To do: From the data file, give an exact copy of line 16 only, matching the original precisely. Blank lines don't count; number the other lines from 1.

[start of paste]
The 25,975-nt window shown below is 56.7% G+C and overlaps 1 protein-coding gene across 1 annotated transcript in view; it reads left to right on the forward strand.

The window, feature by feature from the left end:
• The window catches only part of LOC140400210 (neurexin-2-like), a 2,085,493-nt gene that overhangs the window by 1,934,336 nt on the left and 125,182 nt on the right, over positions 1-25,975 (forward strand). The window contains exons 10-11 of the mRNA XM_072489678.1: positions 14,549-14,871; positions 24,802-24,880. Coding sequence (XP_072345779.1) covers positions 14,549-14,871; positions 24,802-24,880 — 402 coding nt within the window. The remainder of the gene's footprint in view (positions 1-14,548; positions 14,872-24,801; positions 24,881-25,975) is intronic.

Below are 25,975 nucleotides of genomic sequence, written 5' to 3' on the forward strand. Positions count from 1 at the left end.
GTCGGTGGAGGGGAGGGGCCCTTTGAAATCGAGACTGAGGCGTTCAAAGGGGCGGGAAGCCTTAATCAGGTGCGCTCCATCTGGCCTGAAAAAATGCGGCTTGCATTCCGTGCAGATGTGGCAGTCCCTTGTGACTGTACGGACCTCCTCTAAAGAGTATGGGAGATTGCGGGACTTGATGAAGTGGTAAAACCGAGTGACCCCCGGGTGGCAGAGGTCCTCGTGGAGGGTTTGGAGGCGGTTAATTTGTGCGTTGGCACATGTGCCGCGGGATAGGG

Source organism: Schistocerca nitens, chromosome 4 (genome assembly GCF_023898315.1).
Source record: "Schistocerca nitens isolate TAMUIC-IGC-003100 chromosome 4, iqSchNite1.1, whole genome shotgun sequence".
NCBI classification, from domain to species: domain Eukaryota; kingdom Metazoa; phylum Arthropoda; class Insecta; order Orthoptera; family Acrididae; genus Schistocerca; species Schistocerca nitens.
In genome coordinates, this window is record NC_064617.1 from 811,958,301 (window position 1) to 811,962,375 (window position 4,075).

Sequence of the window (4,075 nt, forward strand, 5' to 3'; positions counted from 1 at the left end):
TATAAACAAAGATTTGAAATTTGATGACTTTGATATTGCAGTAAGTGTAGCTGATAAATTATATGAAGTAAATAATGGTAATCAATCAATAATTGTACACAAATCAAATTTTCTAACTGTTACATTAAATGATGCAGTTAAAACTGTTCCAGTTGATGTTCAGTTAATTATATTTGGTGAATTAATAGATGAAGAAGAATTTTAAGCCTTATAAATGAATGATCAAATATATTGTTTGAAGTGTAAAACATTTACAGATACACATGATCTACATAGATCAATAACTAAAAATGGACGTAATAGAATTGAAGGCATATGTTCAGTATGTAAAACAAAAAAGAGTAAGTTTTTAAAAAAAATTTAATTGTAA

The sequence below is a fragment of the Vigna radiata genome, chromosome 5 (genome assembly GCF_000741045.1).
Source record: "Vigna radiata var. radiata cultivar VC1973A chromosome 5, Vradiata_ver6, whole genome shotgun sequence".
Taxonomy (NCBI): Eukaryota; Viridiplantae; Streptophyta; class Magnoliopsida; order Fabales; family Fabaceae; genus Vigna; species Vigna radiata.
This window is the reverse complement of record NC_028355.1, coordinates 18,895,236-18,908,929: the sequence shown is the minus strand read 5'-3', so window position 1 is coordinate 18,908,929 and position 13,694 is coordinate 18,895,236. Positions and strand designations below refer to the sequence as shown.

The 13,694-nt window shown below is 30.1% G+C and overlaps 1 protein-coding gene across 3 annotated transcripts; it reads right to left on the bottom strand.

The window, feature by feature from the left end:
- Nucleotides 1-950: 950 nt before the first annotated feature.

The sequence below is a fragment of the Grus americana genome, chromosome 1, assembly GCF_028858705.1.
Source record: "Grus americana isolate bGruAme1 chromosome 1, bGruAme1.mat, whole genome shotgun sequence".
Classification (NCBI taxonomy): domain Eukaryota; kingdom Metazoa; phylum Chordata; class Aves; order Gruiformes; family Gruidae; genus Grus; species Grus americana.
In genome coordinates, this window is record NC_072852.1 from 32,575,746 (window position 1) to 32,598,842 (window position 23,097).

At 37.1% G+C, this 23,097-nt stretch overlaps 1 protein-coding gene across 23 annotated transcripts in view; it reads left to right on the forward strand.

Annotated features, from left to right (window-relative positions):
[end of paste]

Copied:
The 13,694-nt window shown below is 30.1% G+C and overlaps 1 protein-coding gene across 3 annotated transcripts; it reads right to left on the bottom strand.